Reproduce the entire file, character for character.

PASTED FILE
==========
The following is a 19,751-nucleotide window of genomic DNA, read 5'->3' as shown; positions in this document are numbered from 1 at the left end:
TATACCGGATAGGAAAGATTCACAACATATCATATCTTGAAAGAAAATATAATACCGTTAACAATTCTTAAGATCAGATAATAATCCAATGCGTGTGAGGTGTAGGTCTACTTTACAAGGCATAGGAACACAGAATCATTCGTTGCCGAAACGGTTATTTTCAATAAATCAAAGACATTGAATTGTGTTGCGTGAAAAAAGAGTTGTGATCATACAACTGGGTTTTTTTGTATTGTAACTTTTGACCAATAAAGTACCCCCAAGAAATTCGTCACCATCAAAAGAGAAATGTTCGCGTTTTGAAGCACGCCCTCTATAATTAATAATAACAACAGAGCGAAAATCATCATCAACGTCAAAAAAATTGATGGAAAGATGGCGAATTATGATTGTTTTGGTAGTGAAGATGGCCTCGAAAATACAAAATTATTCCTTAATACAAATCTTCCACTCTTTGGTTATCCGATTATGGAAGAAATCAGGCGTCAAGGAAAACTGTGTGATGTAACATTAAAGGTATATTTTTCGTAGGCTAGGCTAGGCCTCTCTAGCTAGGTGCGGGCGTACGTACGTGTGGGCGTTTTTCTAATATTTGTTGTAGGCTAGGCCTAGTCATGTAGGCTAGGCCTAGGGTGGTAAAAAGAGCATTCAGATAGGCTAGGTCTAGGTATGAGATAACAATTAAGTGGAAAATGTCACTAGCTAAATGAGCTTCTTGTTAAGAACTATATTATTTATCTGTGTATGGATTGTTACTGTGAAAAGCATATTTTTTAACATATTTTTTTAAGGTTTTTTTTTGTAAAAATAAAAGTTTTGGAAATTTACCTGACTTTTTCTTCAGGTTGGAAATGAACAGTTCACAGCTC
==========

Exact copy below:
The following is a 19,751-nucleotide window of genomic DNA, read 5'->3' as shown; positions in this document are numbered from 1 at the left end:
TATACCGGATAGGAAAGATTCACAACATATCATATCTTGAAAGAAAATATAATACCGTTAACAATTCTTAAGATCAGATAATAATCCAATGCGTGTGAGGTGTAGGTCTACTTTACAAGGCATAGGAACACAGAATCATTCGTTGCCGAAACGGTTATTTTCAATAAATCAAAGACATTGAATTGTGTTGCGTGAAAAAAGAGTTGTGATCATACAACTGGGTTTTTTTGTATTGTAACTTTTGACCAATAAAGTACCCCCAAGAAATTCGTCACCATCAAAAGAGAAATGTTCGCGTTTTGAAGCACGCCCTCTATAATTAATAATAACAACAGAGCGAAAATCATCATCAACGTCAAAAAAATTGATGGAAAGATGGCGAATTATGATTGTTTTGGTAGTGAAGATGGCCTCGAAAATACAAAATTATTCCTTAATACAAATCTTCCACTCTTTGGTTATCCGATTATGGAAGAAATCAGGCGTCAAGGAAAACTGTGTGATGTAACATTAAAGGTATATTTTTCGTAGGCTAGGCTAGGCCTCTCTAGCTAGGTGCGGGCGTACGTACGTGTGGGCGTTTTTCTAATATTTGTTGTAGGCTAGGCCTAGTCATGTAGGCTAGGCCTAGGGTGGTAAAAAGAGCATTCAGATAGGCTAGGTCTAGGTATGAGATAACAATTAAGTGGAAAATGTCACTAGCTAAATGAGCTTCTTGTTAAGAACTATATTATTTATCTGTGTATGGATTGTTACTGTGAAAAGCATATTTTTTAACATATTTTTTTAAGGTTTTTTTTTGTAAAAATAAAAGTTTTGGAAATTTACCTGACTTTTTCTTCAGGTTGGAAATGAACAGTTCACAGCTC